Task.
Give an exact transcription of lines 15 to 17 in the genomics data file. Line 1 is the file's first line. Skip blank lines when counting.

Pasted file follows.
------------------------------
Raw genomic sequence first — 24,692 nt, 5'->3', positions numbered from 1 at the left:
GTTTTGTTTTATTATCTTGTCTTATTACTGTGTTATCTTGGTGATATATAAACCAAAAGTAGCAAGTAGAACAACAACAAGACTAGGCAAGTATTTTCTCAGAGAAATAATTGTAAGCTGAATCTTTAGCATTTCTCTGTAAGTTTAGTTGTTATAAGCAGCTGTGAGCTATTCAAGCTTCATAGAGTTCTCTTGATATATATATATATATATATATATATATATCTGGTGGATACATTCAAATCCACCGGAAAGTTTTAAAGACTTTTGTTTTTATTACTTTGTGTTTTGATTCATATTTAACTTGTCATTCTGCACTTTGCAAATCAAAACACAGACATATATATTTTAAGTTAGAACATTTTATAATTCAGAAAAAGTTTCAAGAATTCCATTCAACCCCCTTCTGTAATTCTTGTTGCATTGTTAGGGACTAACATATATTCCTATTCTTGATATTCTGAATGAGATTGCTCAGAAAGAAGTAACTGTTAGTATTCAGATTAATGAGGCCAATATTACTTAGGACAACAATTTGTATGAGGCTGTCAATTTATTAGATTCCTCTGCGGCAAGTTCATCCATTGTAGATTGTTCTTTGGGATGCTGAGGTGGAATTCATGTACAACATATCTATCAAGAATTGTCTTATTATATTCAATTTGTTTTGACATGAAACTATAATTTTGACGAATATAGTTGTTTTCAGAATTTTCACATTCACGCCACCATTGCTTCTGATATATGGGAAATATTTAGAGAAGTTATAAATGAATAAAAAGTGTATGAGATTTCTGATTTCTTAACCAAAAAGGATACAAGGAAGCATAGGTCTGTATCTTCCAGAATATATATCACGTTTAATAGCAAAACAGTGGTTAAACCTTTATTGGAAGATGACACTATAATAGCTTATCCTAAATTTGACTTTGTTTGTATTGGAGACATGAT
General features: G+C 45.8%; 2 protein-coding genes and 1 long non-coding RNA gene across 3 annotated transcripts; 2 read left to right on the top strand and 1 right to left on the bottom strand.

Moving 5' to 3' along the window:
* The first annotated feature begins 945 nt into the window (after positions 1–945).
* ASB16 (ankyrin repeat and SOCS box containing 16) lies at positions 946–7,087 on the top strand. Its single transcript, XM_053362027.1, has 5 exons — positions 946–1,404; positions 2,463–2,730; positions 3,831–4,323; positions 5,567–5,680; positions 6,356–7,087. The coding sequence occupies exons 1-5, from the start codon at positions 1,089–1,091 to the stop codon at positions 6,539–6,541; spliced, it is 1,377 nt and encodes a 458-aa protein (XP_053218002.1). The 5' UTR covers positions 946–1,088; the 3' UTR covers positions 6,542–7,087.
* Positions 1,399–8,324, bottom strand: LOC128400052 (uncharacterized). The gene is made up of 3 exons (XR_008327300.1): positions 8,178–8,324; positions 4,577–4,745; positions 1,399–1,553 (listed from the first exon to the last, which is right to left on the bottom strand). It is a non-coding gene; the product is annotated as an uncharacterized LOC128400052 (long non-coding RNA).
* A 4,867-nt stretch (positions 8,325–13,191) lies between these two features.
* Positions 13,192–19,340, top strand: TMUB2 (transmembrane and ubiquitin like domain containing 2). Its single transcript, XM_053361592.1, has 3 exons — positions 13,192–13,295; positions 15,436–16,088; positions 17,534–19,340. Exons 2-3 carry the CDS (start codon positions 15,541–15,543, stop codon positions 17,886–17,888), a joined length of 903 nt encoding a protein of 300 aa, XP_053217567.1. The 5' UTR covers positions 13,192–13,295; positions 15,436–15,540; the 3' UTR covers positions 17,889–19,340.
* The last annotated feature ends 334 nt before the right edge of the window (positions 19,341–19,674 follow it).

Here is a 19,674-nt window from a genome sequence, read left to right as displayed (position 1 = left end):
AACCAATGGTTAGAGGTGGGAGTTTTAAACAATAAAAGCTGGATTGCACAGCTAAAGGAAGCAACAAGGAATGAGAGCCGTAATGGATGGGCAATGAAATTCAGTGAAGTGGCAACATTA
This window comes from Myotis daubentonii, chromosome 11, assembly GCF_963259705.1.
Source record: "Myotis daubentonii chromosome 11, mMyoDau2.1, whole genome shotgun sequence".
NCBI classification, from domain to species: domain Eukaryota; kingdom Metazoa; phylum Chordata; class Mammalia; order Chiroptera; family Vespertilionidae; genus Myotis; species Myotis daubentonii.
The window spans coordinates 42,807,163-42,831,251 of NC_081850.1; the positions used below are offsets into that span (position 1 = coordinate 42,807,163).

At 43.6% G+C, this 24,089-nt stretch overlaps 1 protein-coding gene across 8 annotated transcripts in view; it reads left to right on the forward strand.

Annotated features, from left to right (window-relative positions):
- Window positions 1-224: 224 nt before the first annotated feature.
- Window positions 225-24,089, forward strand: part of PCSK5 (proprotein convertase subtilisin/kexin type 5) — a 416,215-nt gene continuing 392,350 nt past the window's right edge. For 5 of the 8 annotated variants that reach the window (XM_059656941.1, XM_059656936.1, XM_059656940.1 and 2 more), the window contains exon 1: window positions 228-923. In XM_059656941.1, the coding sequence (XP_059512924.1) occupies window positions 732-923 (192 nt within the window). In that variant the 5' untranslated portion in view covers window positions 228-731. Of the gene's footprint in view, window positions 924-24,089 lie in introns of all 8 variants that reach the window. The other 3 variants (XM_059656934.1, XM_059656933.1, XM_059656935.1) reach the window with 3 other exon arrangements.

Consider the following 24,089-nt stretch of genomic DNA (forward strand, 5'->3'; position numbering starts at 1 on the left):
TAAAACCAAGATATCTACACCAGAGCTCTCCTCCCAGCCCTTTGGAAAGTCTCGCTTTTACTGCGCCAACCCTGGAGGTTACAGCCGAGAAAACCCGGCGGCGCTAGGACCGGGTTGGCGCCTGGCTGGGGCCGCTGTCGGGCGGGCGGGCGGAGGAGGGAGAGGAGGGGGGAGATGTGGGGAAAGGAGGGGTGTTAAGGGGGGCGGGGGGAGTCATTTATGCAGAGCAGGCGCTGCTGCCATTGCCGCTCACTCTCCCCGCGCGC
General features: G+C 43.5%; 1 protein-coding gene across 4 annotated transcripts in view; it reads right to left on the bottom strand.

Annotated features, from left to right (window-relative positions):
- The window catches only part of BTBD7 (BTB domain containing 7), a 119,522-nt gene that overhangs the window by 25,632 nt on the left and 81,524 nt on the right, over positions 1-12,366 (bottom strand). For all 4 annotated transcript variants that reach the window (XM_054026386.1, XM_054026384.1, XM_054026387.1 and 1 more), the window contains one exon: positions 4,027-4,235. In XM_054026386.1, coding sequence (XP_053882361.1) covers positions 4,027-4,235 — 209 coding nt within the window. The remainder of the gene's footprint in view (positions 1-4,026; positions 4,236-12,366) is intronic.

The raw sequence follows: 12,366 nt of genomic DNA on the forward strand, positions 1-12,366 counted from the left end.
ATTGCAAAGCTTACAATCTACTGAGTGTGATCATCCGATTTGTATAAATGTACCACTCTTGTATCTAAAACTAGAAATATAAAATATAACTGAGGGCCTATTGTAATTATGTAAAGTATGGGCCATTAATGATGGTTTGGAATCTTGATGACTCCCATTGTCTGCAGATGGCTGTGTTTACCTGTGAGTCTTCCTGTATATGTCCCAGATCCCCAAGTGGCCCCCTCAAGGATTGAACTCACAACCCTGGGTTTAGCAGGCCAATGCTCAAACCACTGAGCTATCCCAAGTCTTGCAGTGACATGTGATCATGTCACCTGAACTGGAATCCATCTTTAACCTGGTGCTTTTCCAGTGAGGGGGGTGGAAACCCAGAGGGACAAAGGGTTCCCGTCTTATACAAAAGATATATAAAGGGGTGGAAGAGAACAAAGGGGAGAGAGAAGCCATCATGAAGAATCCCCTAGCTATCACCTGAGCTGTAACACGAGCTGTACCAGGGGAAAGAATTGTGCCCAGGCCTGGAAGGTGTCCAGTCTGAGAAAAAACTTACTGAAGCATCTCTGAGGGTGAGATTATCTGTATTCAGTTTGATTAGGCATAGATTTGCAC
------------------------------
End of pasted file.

NCBI classification, from domain to species: domain Eukaryota; kingdom Metazoa; phylum Chordata; class Mammalia; order Chiroptera; family Vespertilionidae; genus Myotis; species Myotis daubentonii.
The window spans coordinates 42,807,163-42,831,251 of NC_081850.1; the positions used below are offsets into that span (position 1 = coordinate 42,807,163).

At 43.6% G+C, this 24,089-nt stretch overlaps 1 protein-coding gene across 8 annotated transcripts in view; it reads left to right on the forward strand.